Date: 23rd August 2016 at 4:19pm
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As the Olympics draw to a close, once more the debate rages about funding for elite sport, and whether we the public get “value for money” from our top athletes.

The money that goes into grassroots gets much less media coverage – but is no less important.

“We want to make sure girls all get the opportunity to play football,” said England and Chelsea striker Fran Kirby.

She spent an evening with Bracknell Town Under-11 girls and helped to deliver a coaching session as part of a programme led by the FA and energy firm SSE.

“If you’ve never played football before, this gives them a chance to do so. The funding that SSE and the FA are putting into women’s football at the moment, you can’t fault it,” she added.

Kirby grew up nearby, in Reading, going on to play for Reading Women and got her first England caps while still at her hometown club, so it was a visit close to her heart.

“I think it’s a massive stepping stone for women’s and girls’ football when you do get those opportunities,” Kirby mused.

“When I was younger there wasn’t many opportunities like this now – you’d go to a centre of excellence or you played in a boys’ team.

“There [weren’t] many girls’ teams around at that time and so you were never really given the opportunity. It’s great that girls now are getting those opportunities to play.

“You can go on to play for a club or do more sessions at school – there’s loads of little things that can encourage [girls] to [play] – especially when they’ve got England players coming down to speak to them, I think that’s really important, and inspiring them to come and watch the game, or go and play a game yourself. It all adds up.”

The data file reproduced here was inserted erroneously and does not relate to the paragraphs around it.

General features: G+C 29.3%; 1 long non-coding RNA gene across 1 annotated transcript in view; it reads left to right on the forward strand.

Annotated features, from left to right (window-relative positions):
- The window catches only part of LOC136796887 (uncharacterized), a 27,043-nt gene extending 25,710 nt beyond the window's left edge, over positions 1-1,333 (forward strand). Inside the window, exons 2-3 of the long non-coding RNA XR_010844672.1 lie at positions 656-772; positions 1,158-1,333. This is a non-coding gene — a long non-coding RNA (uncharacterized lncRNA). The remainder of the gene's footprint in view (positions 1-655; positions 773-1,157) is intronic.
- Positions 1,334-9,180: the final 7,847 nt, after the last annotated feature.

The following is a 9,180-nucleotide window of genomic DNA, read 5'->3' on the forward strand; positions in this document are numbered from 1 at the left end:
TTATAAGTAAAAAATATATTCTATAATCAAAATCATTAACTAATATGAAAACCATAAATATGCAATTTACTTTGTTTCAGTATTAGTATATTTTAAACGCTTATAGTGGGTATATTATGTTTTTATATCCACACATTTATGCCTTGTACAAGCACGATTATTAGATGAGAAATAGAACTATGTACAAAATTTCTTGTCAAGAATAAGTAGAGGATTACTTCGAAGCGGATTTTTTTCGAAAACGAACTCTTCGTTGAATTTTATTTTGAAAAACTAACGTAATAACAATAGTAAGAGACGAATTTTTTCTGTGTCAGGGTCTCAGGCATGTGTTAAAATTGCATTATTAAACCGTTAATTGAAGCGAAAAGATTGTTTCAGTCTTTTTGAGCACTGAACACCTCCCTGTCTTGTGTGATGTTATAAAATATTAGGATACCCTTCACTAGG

Fran Kirby (6)

England and Chelsea star, Kirby.

There are 61 clubs who have signed up to this new Participation Programme, and they get funding to run girls-only coaching sessions. It encompasses clubs at the top of the Women’s Super League, like Arsenal Ladies, and stretches right down to grassroots with clubs like Bracknell.

Kirby was also enthusiastic about the growth in media coverage at the top of the women’s game, explaining that lots of the girls at Bracknell had been watching the Olympic football after enjoying the 2015 FIFA Women’s World Cup.

Of course, with no Team GB there in the women’s football competition, it was slightly more bittersweet for Kirby to watch – even though she had been cheering on her Chelsea teammate Hedwig Lindahl, goalkeeper for silver medallists Sweden.

“Of course we want to play at every major tournament we can, and obviously not being able to play in the Olympics, it is devastating and it’s a tournament we’re missing out on, as players and as a country, so it is devastating,” she admitted.

“But at the same time, we’re footballers and we’re focused on the Euros next year and how we prepare for them – to be in the best state of physical fitness and mind that we can be.”

Credit: SSE’s Participation Programme is creating opportunities for girls to play football across England. To find out how you can get involved, visit sse.co.uk/girls-united.

*Carrie Dunn is SHOOT’s Women’s Football correspondent. Her book ‘The Roar of the Lionesses: Women’s Football in England’ is out now – available in all good bookshops.*

 
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